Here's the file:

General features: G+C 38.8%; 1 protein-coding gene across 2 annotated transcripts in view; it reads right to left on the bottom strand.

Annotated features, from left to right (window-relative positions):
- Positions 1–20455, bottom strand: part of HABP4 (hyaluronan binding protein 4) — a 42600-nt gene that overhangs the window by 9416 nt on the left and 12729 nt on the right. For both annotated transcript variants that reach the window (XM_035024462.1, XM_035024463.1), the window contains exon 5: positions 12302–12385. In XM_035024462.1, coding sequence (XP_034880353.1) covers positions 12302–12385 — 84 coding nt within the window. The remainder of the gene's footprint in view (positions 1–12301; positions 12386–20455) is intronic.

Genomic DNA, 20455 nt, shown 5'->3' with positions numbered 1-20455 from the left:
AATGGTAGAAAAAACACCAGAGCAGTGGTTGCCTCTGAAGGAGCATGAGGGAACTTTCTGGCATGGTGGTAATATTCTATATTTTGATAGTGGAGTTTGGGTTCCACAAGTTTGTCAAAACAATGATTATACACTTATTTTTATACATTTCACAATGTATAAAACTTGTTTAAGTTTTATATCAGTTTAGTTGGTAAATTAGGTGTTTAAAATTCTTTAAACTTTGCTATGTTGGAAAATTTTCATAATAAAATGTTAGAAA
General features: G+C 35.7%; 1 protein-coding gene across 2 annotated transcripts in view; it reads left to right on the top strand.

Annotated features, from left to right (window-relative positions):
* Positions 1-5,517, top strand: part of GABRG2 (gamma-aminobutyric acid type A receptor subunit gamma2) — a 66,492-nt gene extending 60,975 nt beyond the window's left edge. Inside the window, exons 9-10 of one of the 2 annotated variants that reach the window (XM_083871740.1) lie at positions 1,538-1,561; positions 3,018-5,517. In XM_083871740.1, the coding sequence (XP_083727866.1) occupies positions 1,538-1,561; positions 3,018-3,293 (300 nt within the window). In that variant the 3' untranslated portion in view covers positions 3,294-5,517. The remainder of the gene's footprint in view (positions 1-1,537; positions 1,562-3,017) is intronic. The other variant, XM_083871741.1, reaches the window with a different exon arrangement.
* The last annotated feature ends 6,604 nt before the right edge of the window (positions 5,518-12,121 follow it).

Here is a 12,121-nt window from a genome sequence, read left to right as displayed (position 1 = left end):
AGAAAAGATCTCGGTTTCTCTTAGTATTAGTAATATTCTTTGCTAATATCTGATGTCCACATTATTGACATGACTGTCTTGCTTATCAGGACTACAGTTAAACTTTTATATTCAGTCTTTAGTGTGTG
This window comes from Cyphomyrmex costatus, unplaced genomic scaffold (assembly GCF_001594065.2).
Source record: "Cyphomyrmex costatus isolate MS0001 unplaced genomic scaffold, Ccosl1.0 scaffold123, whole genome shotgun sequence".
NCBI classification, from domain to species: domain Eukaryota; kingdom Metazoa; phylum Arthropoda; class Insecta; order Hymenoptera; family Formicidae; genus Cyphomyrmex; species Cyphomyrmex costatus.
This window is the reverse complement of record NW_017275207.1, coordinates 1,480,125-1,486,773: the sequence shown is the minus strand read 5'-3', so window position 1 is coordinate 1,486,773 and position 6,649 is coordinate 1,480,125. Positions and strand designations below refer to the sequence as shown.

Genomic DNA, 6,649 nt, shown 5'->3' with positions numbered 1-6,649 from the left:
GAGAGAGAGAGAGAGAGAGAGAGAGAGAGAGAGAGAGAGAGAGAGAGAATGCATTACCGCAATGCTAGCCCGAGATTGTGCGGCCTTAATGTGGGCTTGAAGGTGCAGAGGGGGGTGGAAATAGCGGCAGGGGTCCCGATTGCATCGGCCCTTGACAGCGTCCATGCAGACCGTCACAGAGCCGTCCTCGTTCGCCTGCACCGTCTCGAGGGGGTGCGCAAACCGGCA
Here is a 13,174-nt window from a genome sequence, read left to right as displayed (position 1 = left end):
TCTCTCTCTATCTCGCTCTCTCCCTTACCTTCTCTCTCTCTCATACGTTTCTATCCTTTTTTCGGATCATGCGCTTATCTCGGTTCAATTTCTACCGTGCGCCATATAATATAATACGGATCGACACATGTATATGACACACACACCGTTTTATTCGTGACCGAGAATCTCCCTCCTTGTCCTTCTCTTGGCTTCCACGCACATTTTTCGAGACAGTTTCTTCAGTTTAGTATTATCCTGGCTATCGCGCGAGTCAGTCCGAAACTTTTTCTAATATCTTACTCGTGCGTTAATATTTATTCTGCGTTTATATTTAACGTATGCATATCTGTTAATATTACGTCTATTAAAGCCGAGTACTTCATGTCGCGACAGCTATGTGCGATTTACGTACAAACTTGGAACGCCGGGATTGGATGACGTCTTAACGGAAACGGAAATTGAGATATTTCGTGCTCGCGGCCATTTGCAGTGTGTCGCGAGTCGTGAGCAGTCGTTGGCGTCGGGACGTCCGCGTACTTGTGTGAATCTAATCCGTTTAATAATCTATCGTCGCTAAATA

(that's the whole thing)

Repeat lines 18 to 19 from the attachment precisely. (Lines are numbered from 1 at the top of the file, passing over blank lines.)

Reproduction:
Here is a 13,174-nt window from a genome sequence, read left to right as displayed (position 1 = left end):
TCTCTCTCTATCTCGCTCTCTCCCTTACCTTCTCTCTCTCTCATACGTTTCTATCCTTTTTTCGGATCATGCGCTTATCTCGGTTCAATTTCTACCGTGCGCCATATAATATAATACGGATCGACACATGTATATGACACACACACCGTTTTATTCGTGACCGAGAATCTCCCTCCTTGTCCTTCTCTTGGCTTCCACGCACATTTTTCGAGACAGTTTCTTCAGTTTAGTATTATCCTGGCTATCGCGCGAGTCAGTCCGAAACTTTTTCTAATATCTTACTCGTGCGTTAATATTTATTCTGCGTTTATATTTAACGTATGCATATCTGTTAATATTACGTCTATTAAAGCCGAGTACTTCATGTCGCGACAGCTATGTGCGATTTACGTACAAACTTGGAACGCCGGGATTGGATGACGTCTTAACGGAAACGGAAATTGAGATATTTCGTGCTCGCGGCCATTTGCAGTGTGTCGCGAGTCGTGAGCAGTCGTTGGCGTCGGGACGTCCGCGTACTTGTGTGAATCTAATCCGTTTAATAATCTATCGTCGCTAAATA